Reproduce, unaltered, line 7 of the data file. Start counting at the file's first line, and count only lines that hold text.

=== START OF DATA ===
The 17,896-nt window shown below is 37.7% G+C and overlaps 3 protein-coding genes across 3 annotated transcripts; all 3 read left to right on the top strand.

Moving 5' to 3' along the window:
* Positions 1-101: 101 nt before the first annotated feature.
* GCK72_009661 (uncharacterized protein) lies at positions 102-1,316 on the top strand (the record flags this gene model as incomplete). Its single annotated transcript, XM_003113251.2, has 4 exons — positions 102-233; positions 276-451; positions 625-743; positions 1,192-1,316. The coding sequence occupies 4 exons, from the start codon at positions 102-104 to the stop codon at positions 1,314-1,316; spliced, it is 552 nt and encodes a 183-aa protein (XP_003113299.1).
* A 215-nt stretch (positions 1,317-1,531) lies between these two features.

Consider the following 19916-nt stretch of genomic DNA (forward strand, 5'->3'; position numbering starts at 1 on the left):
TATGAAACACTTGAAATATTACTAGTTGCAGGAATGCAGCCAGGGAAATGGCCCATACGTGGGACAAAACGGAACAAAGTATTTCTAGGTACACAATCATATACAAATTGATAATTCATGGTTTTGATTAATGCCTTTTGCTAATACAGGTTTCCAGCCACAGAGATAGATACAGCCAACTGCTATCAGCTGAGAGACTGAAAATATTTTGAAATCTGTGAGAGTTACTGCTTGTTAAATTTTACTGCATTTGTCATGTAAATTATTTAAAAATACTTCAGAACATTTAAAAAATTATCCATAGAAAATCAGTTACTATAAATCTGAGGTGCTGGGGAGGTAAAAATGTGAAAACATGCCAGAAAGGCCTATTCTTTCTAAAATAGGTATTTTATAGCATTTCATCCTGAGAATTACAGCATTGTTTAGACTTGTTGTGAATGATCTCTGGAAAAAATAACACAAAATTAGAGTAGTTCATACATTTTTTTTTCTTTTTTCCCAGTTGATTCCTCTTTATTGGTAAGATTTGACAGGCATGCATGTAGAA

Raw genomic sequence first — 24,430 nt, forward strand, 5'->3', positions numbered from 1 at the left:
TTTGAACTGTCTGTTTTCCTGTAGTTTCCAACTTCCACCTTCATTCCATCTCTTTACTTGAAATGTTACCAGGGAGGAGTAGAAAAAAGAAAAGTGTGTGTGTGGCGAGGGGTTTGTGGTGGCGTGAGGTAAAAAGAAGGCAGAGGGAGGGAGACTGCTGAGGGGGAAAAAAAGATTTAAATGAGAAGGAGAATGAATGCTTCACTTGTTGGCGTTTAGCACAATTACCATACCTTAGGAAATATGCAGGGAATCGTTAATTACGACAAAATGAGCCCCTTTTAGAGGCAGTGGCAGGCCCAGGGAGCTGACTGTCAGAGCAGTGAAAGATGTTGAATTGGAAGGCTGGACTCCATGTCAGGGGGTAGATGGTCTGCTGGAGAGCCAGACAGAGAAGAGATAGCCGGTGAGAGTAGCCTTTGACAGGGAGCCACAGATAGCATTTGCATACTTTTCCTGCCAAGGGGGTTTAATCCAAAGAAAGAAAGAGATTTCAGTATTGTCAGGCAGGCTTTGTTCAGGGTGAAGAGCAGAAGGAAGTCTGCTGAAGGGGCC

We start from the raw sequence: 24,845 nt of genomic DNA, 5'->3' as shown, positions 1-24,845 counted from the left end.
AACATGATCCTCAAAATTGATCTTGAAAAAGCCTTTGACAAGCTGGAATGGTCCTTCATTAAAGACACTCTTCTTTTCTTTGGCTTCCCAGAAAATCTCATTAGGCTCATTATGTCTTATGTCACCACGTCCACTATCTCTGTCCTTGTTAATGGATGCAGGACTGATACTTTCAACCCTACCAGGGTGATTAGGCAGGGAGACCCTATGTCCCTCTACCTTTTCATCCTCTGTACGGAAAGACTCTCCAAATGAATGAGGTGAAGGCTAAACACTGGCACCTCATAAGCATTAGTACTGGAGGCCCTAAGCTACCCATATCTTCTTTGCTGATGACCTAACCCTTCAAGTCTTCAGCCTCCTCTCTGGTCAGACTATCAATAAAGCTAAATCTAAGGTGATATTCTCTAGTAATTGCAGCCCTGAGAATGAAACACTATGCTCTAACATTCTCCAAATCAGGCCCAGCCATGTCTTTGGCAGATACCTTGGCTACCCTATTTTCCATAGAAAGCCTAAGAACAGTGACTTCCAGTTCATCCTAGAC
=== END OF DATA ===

TATGAAACACTTGAAATATTACTAGTTGCAGGAATGCAGCCAGGGAAATGGCCCATACGTGGGACAAAACGGAACAAAGTATTTCTAGGTACACAATCATATACAAATTGATAATTCATGGTTTTGATTAATGCCTTTTGCTAATACAGGTTTCCAGCCACAGAGATAGATACAGCCAACTGCTATCAGCTGAGAGACTGAAAATATTTTGAAATCTGTGAGAGTTACTGCTTGTTAAATTTTACTGCATTTGTCATGTAAATTATTTAAAAATACTTCAGAACATTTAAAAAATTATCCATAGAAAATCAGTTACTATAAATCTGAGGTGCTGGGGAGGTAAAAATGTGAAAACATGCCAGAAAGGCCTATTCTTTCTAAAATAGGTATTTTATAGCATTTCATCCTGAGAATTACAGCATTGTTTAGACTTGTTGTGAATGATCTCTGGAAAAAATAACACAAAATTAGAGTAGTTCATACATTTTTTTTTCTTTTTTCCCAGTTGATTCCTCTTTATTGGTAAGATTTGACAGGCATGCATGTAGAA